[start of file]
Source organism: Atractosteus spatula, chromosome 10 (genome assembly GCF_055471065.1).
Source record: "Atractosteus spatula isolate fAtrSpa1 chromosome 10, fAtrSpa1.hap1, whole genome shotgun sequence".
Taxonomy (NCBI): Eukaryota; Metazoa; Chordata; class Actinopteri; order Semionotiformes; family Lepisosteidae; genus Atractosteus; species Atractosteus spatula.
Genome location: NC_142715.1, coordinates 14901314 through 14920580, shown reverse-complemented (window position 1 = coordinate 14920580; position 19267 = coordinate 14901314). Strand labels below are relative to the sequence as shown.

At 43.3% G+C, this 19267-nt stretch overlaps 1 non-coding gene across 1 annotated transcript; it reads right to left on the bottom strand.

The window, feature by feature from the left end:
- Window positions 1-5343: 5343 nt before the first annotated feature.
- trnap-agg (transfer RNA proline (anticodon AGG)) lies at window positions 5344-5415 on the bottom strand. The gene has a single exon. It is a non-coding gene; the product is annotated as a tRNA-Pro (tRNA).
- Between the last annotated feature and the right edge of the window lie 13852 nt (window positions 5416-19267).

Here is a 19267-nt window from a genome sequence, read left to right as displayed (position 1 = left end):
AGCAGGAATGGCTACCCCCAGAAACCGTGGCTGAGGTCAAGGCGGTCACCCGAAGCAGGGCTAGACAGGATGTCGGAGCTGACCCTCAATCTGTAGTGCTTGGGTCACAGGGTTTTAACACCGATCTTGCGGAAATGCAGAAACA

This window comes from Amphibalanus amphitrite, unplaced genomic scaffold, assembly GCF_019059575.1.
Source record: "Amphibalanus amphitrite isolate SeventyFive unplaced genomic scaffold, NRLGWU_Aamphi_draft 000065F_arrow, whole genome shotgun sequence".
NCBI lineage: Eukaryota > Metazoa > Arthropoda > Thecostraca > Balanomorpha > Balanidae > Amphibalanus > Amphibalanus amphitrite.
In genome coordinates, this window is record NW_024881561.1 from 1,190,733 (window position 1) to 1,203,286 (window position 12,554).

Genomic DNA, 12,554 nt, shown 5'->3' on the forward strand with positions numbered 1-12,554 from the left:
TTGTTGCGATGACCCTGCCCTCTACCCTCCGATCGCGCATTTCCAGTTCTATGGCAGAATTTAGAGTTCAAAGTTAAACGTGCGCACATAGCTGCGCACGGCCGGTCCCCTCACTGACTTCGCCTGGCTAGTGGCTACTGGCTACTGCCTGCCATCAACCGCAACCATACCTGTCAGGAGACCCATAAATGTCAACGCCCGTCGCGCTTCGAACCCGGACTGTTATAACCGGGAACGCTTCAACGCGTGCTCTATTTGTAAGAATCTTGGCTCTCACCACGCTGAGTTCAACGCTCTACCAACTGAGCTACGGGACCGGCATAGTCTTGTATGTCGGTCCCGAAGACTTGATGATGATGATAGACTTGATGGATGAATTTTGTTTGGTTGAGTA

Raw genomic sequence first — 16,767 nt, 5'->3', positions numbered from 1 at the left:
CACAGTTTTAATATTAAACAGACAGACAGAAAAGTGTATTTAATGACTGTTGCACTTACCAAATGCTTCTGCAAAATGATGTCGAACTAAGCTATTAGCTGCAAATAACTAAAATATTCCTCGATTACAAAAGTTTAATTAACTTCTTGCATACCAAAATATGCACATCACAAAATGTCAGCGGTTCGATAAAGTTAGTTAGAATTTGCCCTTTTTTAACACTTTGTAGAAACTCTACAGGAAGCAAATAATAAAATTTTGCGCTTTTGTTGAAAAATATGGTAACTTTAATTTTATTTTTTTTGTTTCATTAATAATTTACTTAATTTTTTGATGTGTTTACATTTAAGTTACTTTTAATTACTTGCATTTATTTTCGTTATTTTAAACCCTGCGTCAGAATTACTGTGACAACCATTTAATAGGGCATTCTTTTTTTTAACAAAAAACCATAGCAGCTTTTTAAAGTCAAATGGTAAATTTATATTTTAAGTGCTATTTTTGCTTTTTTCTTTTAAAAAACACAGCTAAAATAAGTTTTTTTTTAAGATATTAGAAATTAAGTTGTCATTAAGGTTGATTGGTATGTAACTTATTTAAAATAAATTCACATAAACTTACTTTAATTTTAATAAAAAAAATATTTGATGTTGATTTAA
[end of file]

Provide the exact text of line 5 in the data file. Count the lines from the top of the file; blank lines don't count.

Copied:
At 43.3% G+C, this 19267-nt stretch overlaps 1 non-coding gene across 1 annotated transcript; it reads right to left on the bottom strand.